Virtually real- Virtuellement vraie

Micheline Harvey: Virtual Assistant, real person/Adjointe Virtuelle, mais tout à fait vraie

Further/Farther – Good grammar, it’s hot! November 17, 2010

I think good grammar is important and attractive! As a VA, it is part of my job to notice grammar, spelling and the proper use of words. Common mistakes can do serious damage to an otherwise stellar reputation. Think about the image you project and proofread, do some research, look it up…or ask me!

Et la prochaine fois, je continuerai avec mes 10 règles de la nouvelle orthographe en français pour les lecteurs francophones.

I will share some basic rules and talk about common mistakes over the next few weeks.

Rule 6.  Further/Farther

Further and farther are often used interchangeably, although they actually have slightly different meanings. Both words refer to distance, but the distinction is in the type of distance. Further refers to mental distance, while farther refers to physical distance. Take a look at the differences as illustrated in the sentences below:

Example 1 (further-correct usage): The student read further in the textbook. (Note that the distance traveled is only mental.)

Example 2 (farther-correct usage): I have to drive farther to work than to school. (In this sentence, we are referring to an actual distance that is measurable in miles, kilometres, etc., so the word farther is used.)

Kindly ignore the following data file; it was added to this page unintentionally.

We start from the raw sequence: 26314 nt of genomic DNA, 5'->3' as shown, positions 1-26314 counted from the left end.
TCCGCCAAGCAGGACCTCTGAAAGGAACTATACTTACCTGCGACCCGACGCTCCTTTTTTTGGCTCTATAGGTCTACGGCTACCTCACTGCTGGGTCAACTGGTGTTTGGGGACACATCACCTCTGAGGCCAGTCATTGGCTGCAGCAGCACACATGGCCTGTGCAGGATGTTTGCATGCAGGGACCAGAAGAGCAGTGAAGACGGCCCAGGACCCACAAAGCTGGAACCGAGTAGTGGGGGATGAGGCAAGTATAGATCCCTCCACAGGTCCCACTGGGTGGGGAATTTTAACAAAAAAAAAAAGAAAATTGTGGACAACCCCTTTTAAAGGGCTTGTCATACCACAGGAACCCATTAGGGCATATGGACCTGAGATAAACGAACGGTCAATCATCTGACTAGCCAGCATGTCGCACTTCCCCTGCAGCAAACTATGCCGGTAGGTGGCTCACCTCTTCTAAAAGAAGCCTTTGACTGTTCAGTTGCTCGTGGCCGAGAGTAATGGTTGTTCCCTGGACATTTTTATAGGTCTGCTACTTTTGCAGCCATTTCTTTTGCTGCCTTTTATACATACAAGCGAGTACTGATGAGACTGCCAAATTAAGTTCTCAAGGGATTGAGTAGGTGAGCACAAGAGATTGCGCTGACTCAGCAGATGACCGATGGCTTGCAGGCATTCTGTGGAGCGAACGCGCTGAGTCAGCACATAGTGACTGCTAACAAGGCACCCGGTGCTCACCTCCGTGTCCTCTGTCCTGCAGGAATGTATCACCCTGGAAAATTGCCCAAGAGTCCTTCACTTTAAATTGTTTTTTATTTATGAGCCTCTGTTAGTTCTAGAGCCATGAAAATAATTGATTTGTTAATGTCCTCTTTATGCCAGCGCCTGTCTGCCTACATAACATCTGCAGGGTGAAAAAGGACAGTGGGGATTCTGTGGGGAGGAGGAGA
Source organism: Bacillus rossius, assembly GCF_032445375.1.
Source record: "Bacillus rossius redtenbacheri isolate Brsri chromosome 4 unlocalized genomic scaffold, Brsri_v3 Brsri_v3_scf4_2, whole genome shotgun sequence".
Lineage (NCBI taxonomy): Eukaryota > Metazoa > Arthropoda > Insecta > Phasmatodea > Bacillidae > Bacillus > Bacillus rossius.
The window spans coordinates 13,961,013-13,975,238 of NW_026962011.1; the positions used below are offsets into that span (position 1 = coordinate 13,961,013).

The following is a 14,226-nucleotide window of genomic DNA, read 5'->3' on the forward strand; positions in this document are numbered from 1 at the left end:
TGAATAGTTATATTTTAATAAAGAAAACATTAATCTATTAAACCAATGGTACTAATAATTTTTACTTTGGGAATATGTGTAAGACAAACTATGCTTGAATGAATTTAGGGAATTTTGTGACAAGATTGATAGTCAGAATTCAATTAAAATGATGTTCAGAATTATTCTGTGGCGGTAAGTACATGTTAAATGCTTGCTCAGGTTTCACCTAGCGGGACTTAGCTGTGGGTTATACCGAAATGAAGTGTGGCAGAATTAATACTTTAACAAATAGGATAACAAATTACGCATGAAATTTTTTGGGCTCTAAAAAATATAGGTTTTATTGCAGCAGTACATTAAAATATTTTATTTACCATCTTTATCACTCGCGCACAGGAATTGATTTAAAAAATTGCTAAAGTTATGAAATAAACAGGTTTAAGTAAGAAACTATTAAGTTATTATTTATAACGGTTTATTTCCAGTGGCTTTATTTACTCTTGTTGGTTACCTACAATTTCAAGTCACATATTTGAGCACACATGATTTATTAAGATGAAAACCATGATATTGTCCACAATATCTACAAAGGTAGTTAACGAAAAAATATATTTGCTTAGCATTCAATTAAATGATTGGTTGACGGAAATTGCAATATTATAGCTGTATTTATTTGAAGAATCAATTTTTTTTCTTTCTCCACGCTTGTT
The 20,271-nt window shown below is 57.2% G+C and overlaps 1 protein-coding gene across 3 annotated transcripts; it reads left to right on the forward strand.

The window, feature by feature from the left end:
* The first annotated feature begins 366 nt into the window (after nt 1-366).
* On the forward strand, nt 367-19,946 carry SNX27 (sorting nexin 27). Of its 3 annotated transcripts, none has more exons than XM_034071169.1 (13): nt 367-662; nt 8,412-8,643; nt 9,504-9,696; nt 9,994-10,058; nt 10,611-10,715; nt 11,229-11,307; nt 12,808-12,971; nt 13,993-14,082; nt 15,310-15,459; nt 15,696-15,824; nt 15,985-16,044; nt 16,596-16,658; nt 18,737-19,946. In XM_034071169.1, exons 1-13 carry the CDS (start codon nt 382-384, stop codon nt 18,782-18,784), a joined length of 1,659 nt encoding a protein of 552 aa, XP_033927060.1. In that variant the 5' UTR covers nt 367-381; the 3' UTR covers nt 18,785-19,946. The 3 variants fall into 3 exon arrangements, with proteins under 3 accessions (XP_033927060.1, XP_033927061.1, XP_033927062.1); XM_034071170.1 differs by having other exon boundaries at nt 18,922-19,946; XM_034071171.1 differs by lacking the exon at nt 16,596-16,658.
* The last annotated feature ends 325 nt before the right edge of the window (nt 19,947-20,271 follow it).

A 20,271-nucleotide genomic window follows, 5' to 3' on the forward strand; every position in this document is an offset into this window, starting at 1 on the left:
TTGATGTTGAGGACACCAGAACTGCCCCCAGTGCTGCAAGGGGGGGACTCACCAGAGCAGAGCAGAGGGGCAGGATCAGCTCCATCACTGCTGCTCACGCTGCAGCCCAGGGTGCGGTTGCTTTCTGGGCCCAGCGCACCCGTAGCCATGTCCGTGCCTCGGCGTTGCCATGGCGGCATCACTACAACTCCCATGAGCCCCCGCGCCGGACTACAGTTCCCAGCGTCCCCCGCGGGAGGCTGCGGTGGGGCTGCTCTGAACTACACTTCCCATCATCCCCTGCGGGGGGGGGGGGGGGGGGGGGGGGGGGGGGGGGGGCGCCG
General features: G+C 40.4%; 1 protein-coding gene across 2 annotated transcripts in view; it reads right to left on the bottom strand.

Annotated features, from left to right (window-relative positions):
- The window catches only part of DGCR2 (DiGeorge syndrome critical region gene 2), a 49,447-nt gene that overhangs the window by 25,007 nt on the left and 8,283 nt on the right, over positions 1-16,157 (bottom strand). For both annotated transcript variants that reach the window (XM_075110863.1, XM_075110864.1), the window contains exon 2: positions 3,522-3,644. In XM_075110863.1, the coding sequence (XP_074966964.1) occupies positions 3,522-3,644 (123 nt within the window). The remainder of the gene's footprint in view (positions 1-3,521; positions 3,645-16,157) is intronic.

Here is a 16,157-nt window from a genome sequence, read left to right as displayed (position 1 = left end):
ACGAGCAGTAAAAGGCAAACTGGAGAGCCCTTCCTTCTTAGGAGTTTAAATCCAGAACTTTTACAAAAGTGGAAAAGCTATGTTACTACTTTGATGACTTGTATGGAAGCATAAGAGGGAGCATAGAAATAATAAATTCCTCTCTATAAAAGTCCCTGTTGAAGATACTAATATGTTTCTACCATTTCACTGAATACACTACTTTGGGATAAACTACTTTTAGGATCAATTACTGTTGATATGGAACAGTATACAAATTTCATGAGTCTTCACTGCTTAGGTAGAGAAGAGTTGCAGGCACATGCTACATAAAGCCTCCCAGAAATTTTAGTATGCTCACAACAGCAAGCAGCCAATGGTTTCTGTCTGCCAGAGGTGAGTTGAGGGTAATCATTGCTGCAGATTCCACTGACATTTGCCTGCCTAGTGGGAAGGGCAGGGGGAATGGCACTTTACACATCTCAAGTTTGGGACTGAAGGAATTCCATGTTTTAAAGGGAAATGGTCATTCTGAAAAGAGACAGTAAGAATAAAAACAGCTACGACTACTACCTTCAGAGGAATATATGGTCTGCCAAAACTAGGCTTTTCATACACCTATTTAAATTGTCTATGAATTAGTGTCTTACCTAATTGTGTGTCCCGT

Source: www.grammarerrors.com

 

Good grammar, it’s hot! June 14, 2010

Although the younger generation seems to have forgotten how to spell correctly and their communication has morphed into some kind of bizarre Internet shorthand even when they are writing a note, a greeting card, or an essay, I think good grammar is important and attractive! As a VA, it is part of my job to notice grammar, spelling and the proper use of words. Common mistakes can do serious damage to an otherwise stellar reputation. Think about the image you project and proofread, do some research, look it up…or ask me!

Et la prochaine fois, je continuerai avec mes 10 règles de la nouvelle orthographe en français pour les lecteurs francophones.

I will share some basic rules and talk about common mistakes over the next few weeks.

Rule 1. Assure/Ensure/Insure

These words are often confused or misused. They are also just plain confusing. Here are some explanations to help you:

To “assure” a person of something is to make him or her confident of it. According to Associated Press style, to “ensure” that something happens is to make certain that it does, and to “insure” is to issue an insurance policy. Other authorities, however, consider “ensure” and “insure” interchangeable. To please conservatives, make the distinction. However, it is worth noting that in older usage these spellings were not clearly distinguished.

The verbs “assure”, “ensure” and “insure” all mean to “make certain or secure”.

A person assures (makes promises to, convinces) other people.

A person ensures (makes certain) that things occur or that events take place.

A person insures (takes the necessary measures to protect) things against financial loss.

Examples:

  1. Don’t INSURE your car for every nick and scratch.
  2. “In real life, I ASSURE you, there is no such thing as algebra.” (Frank Lebowitz).
  3. Federal drug regulators need more power and money to ENSURE the safety of the nation’s drug supply.